A celebration for Morris J. Shapiro, M.D., will be held at 10 a.m. Monday in the Evarts Lounge in Helen Wood Hall. Food and refreshments will be served. Shapiro, who has been practicing medicine in Rochester since 1946, turns 99 years old next week.
A professor of Emergency Medicine and professor emeritus of Surgery, Shapiro is the oldest active faculty member at the medical center. He still participates in the education of residents and medical students, working five days a week between the Medical Center and the EM offices at Corporate Woods. He also attends nearly every Emergency Medicine lecture and Surgery grand rounds.
“Dr. Shapiro is a tremendous asset to this institution,” said Michael F. Kamali, M.D., chair of the Department of Emergency Medicine. “His involvement and willingness to share his vast experience, particularly with younger physicians, is invaluable to those of us who have been lucky enough to learn from him.”
A Rochester native, Shapiro received a full scholarship and attended the University of Rochester as an undergrad in the first class on River Campus. He graduated Phi Beta Kappa in just three years with a bachelor’s degree in Biology in 1933, using his fourth year to earn a master’s in chemistry. He went on to attend medical school at Jefferson Medical College in Philadelphia, graduating in 1938. He began practicing medicine as a military surgeon in the U.S. Army during World War II, serving in Africa and Italy in evac hospitals.
Shapiro came back to Rochester and worked at Rochester General, Genesee and Strong Memorial hospitals. He served as a general surgeon in the URMC Department of Surgery until his “retirement” 29 years ago, when he began work in Emergency Medicine.
During his tenure, he has had a significant impact on patient care at URMC and throughout the community. One notable example is his development of the first testing center for women with breast lumps. It was free for uninsured community members and was the only program of its kind for many years.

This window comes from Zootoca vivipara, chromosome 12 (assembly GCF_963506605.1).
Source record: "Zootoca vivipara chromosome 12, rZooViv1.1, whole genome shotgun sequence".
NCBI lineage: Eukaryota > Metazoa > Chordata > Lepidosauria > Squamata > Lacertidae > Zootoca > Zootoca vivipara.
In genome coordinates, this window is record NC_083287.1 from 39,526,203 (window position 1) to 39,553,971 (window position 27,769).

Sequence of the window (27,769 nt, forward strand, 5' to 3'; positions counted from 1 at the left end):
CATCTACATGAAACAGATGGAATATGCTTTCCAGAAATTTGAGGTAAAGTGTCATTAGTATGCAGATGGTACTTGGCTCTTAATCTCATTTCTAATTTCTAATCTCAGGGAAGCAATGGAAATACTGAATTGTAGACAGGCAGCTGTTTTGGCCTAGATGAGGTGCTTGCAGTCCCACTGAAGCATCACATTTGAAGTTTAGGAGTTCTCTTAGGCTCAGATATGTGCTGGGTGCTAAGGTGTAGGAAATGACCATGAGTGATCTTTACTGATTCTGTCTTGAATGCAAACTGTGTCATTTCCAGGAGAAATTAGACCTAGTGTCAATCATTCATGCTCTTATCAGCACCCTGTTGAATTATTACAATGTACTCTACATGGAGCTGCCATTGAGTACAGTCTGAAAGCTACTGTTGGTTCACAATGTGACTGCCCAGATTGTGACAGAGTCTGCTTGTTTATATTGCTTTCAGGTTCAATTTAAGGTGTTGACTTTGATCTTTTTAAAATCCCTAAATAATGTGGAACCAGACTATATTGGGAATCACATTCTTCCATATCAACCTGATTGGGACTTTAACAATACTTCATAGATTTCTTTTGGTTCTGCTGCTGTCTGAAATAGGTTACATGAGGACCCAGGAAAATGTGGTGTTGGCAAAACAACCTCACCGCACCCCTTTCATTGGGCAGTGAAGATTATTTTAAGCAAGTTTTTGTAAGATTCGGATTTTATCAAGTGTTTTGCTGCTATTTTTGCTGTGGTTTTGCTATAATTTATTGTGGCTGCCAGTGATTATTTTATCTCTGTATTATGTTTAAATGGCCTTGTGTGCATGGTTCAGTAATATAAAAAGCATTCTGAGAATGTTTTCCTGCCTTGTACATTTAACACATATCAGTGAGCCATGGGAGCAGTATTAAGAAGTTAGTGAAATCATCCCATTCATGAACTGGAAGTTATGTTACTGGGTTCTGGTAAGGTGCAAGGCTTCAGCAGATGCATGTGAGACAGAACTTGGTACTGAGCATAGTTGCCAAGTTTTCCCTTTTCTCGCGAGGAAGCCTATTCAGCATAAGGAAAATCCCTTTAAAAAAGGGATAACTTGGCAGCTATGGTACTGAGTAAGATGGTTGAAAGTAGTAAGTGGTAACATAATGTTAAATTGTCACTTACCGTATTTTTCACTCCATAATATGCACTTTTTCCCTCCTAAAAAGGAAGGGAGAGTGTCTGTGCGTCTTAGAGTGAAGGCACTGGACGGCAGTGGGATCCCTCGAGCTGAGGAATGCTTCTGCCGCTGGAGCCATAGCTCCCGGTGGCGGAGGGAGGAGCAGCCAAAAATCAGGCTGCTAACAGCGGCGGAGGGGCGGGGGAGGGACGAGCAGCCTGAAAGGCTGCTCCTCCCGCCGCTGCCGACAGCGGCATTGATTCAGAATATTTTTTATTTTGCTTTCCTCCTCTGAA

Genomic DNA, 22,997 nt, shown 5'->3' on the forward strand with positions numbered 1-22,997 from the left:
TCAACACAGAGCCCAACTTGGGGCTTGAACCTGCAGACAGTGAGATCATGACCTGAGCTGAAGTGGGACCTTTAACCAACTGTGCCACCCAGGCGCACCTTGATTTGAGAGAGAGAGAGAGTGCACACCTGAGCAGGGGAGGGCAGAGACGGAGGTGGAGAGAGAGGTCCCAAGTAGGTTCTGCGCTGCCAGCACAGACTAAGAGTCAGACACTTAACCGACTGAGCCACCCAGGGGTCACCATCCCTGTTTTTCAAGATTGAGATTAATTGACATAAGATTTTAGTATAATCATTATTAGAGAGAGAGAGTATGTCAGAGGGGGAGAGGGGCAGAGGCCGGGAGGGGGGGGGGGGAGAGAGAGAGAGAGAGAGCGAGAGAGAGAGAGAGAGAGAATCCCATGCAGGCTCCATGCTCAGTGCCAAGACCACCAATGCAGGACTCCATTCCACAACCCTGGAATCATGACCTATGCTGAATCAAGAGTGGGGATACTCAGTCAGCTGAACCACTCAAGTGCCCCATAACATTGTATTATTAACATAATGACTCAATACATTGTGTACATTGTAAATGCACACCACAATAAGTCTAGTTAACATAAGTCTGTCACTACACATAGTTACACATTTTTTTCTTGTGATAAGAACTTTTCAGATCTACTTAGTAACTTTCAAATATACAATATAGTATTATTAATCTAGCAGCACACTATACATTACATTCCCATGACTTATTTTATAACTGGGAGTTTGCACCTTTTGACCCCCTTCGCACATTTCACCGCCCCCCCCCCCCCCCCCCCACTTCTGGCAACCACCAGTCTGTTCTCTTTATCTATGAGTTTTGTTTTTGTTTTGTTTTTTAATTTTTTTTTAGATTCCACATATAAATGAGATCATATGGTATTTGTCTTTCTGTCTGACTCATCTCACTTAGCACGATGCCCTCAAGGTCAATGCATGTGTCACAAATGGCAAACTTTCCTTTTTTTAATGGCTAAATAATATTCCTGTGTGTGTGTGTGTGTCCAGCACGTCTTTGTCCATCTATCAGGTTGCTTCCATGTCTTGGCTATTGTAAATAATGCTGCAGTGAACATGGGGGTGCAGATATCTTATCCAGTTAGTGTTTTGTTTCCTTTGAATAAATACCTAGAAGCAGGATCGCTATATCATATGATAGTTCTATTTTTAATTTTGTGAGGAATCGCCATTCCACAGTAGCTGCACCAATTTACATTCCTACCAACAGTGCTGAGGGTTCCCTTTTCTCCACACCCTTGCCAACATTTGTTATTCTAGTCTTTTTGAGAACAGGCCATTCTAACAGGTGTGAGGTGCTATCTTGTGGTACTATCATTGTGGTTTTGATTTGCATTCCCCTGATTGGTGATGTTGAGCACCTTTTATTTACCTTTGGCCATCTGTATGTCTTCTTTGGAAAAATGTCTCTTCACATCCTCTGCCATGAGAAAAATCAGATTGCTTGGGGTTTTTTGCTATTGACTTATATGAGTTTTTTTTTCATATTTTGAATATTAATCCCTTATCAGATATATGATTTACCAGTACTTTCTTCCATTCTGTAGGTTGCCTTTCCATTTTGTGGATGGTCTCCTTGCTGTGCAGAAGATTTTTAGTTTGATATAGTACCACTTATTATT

Shapiro has seen medicine evolve over the years, from a time when he remembers having very few medications with which to treat patients and fewer options for surgical procedures, to the introduction of life-saving heart, liver and kidney transplantation.
“Of everything, the heart-lung machine was probably the most amazing development in my lifetime, along with antibiotics,” Shapiro recalled.
The most important part of being a physician, however, has not changed. “I tell my students, you are not treating a belly ache. You are treating a person with a belly ache. No amount of new technology and pharmaceuticals can ever replace that personal relationship you have with the patients you are caring for. We can never lose sight of the patients.”
At 99, Shapiro is pleased to be able to continue working in the medical field. “It keeps me going,” he said. “I love the challenge, I love the students, and I love everything about medicine.”
Shapiro, along with his late wife, Miriam, have been long and active supporters of the University of Rochester and of the Rochester community. Mrs. Shapiro was a biology teacher at the University of Rochester, and remained interested in biology throughout her life. Even in her later years, she was travelling to far-off lands to study animal life in the wild, Kamali said.